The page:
Three Years At Del Aire
Guess what? Del Aire Baptist Church was needing someone to put in charge of their entire high-school program: Sunday School, youth prayer meeting and all other youth activities.
So here comes the Peters family, transferring from another American Baptist Convention church, having just spent three years being mentored by the greatly respected Betty Johnson! Without further ado (though they may have checked it out with Betty) they drafted us to take over their high school program. We were kind of shocked, but pleasantly so, and began a very rewarding ministry in our new church.
Del Aire was a much smaller church than Tenth Avenue and we quickly got acquainted with all the members and felt like family. We loved our new Pastor, Marvin Andersen, and his family. He was a good shepherd and cared for his sheep. He was very quiet and laid back, and had a very (to me) soporific voice, and if his sermon topic didn’t demand my interest, I would fall asleep, and Alva would poke me with her elbow to wake me up.
The High-school Department was small, varying between fifteen and twenty, but was an exceptional bunch of boys and girls. We bonded with them instantly. And as usual, the kids could not get enough of Alva at regular church meetings, so our home became the place where they hung out. While this made a few problems, it was the right formula for their spiritual growth. They simply took off!
As I served in the church and studied the Bible I began to sense that one day we were going to be in full time service for the Lord in some capacity. I began to take courses that might help if and when. I took evening classes at Biola (Bible Institute of Los Angeles) and UCLA, extension courses from a nearby Baptist Seminary, and purchased Seminary level books on Systematic Theology and other subjects.
We attended a retreat which the church sponsored for all the staff and volunteers. It culminated in a final rededication service around a bonfire. We were each given a small stick which would represent our lives, and were asked to talk with the Lord about fully offering our lives to Him. If we decided to do so we were urged to make it a public confession by throwing our stick on the fire.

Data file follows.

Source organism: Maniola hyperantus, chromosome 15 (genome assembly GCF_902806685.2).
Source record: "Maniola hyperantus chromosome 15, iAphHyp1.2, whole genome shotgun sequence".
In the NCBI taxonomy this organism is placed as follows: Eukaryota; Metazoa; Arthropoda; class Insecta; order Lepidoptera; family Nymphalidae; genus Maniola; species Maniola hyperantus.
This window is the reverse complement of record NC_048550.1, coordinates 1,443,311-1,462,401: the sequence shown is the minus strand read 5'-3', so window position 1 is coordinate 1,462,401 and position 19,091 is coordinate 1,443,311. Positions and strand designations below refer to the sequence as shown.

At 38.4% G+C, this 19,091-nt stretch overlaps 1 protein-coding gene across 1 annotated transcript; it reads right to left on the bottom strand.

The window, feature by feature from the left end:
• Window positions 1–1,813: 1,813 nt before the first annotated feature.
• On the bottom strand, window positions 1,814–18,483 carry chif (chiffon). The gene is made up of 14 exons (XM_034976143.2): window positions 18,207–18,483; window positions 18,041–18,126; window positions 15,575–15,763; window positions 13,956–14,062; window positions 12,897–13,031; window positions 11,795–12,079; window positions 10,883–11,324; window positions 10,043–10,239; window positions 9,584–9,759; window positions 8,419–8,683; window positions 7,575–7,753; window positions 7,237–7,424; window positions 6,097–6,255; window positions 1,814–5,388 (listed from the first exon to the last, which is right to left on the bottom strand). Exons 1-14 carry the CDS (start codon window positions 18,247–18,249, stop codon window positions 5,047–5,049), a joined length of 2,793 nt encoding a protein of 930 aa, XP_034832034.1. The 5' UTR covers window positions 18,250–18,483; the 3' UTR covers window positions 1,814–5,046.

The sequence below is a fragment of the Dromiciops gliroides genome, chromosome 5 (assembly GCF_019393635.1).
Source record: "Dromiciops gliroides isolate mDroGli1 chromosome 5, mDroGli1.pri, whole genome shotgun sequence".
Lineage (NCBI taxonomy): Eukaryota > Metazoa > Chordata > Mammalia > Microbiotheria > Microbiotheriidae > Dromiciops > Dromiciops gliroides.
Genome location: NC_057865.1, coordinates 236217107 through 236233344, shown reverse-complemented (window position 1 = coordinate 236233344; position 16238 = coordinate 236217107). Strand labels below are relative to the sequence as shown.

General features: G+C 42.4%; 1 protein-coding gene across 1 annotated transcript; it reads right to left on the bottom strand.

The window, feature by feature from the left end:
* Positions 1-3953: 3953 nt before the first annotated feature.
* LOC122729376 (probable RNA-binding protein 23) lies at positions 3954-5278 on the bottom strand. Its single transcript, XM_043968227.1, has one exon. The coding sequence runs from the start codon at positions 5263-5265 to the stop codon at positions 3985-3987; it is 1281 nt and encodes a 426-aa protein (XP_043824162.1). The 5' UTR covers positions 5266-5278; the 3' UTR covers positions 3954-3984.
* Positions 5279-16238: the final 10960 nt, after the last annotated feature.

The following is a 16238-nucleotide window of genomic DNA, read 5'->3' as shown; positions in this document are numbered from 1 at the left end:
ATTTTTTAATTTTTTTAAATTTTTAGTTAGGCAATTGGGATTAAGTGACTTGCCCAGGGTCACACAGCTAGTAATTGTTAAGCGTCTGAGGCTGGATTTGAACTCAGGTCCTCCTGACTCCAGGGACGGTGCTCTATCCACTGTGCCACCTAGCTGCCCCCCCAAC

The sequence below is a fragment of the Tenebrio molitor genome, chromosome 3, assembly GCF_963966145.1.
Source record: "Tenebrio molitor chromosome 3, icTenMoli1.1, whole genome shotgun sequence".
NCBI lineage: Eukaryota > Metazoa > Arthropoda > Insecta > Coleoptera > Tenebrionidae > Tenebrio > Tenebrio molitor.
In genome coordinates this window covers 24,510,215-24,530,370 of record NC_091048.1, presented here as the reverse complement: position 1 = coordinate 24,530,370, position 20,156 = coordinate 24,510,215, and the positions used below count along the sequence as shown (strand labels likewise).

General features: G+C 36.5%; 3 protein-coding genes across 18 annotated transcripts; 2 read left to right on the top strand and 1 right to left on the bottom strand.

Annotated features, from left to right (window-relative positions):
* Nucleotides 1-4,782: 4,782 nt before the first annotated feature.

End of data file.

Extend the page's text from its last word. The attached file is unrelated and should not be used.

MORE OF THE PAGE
Alva was obviously having a struggle. Finally she got up, grimly walked over to the fire, and threw her stick onto the blaze with a body language that said, “All right! All right! I give In!”
When we were alone I asked her, “What was the matter, Honey?” She explained that she had been resisting the possibility of us going into full time Christian ministry, but the Lord refused to take no for an answer. To her credit, once she made the decision, everything the Lord brought our way was A-OK with her.
We were a busy family, and sometimes our busyness caused us to neglect mundane needs. I was guilty of this with our car. The Ford we had did not have a foot actuated starting switch, but a dash mounted button that switched the starting motor through a solenoid, and the solenoid had given up the ghost. Waiting for time to replace the solenoid, I started the car by raising the hood and manually operating the solenoid. One day Alva asked me to show her how to start the car that way before I went to work, as she had an errand to run. That morning at work I got a frantic call from her. She had started the car all right, but had forgotten to put the manual transmission into neutral. It was in low where I always left it when parked. When the engine started the car lunged forward, bulged out the back wall of the garage as it was brought to a stop, and though the car stood still, the rear wheels were spinning on the floor. “How can I stop it?” she cried out. I told her to calm down, that it was OK, and to just go back and turn off the ignition. She had gotten so flustered that she had forgotten the obvious. It was so funny that even the bulged out garage didn’t bother me when I got home. She didn’t think it was funny at all, and I hastened to get the solenoid replaced.
We were having a space problem at our house, now that we had four children and so many high-school kids hanging out with us, especially since we had only one bathroom. We decided to build an addition to the back of the house to provide for another bathroom and a big rumpus room. I drew up the plans, got the permit, and over a period of several months built it. One of my engineer friends at North American was a professional plasterer, so he helped me on the only job I wasn’t able to do myself. Alva and the kids were ecstatic over the improved space situation.